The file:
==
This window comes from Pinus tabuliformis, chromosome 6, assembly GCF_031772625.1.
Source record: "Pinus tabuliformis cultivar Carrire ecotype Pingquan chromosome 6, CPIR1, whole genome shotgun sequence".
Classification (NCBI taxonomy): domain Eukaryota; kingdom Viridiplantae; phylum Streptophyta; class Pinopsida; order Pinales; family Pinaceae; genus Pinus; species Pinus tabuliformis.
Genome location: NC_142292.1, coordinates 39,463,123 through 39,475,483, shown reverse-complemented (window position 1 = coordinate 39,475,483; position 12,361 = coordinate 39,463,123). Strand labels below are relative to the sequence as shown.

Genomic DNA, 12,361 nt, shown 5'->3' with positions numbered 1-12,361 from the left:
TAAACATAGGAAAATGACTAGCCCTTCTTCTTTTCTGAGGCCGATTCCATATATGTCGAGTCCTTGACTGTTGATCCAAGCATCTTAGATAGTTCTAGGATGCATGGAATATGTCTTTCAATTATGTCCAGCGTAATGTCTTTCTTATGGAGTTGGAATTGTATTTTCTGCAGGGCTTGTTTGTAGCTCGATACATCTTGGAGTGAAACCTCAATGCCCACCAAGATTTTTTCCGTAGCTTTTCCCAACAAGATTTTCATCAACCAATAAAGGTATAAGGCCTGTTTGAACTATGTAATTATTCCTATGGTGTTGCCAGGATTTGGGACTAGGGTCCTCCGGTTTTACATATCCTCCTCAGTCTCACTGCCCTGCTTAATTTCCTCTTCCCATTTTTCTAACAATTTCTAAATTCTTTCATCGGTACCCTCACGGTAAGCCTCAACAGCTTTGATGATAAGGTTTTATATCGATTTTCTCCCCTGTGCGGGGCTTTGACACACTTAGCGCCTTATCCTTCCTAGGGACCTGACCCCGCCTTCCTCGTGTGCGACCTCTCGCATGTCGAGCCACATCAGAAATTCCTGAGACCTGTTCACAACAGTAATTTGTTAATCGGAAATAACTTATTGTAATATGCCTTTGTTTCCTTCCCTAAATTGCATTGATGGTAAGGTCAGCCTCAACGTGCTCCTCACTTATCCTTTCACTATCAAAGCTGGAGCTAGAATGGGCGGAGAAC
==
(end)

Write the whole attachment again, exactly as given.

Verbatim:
This window comes from Pinus tabuliformis, chromosome 6, assembly GCF_031772625.1.
Source record: "Pinus tabuliformis cultivar Carrire ecotype Pingquan chromosome 6, CPIR1, whole genome shotgun sequence".
Classification (NCBI taxonomy): domain Eukaryota; kingdom Viridiplantae; phylum Streptophyta; class Pinopsida; order Pinales; family Pinaceae; genus Pinus; species Pinus tabuliformis.
Genome location: NC_142292.1, coordinates 39,463,123 through 39,475,483, shown reverse-complemented (window position 1 = coordinate 39,475,483; position 12,361 = coordinate 39,463,123). Strand labels below are relative to the sequence as shown.

Genomic DNA, 12,361 nt, shown 5'->3' with positions numbered 1-12,361 from the left:
TAAACATAGGAAAATGACTAGCCCTTCTTCTTTTCTGAGGCCGATTCCATATATGTCGAGTCCTTGACTGTTGATCCAAGCATCTTAGATAGTTCTAGGATGCATGGAATATGTCTTTCAATTATGTCCAGCGTAATGTCTTTCTTATGGAGTTGGAATTGTATTTTCTGCAGGGCTTGTTTGTAGCTCGATACATCTTGGAGTGAAACCTCAATGCCCACCAAGATTTTTTCCGTAGCTTTTCCCAACAAGATTTTCATCAACCAATAAAGGTATAAGGCCTGTTTGAACTATGTAATTATTCCTATGGTGTTGCCAGGATTTGGGACTAGGGTCCTCCGGTTTTACATATCCTCCTCAGTCTCACTGCCCTGCTTAATTTCCTCTTCCCATTTTTCTAACAATTTCTAAATTCTTTCATCGGTACCCTCACGGTAAGCCTCAACAGCTTTGATGATAAGGTTTTATATCGATTTTCTCCCCTGTGCGGGGCTTTGACACACTTAGCGCCTTATCCTTCCTAGGGACCTGACCCCGCCTTCCTCGTGTGCGACCTCTCGCATGTCGAGCCACATCAGAAATTCCTGAGACCTGTTCACAACAGTAATTTGTTAATCGGAAATAACTTATTGTAATATGCCTTTGTTTCCTTCCCTAAATTGCATTGATGGTAAGGTCAGCCTCAACGTGCTCCTCACTTATCCTTTCACTATCAAAGCTGGAGCTAGAATGGGCGGAGAAC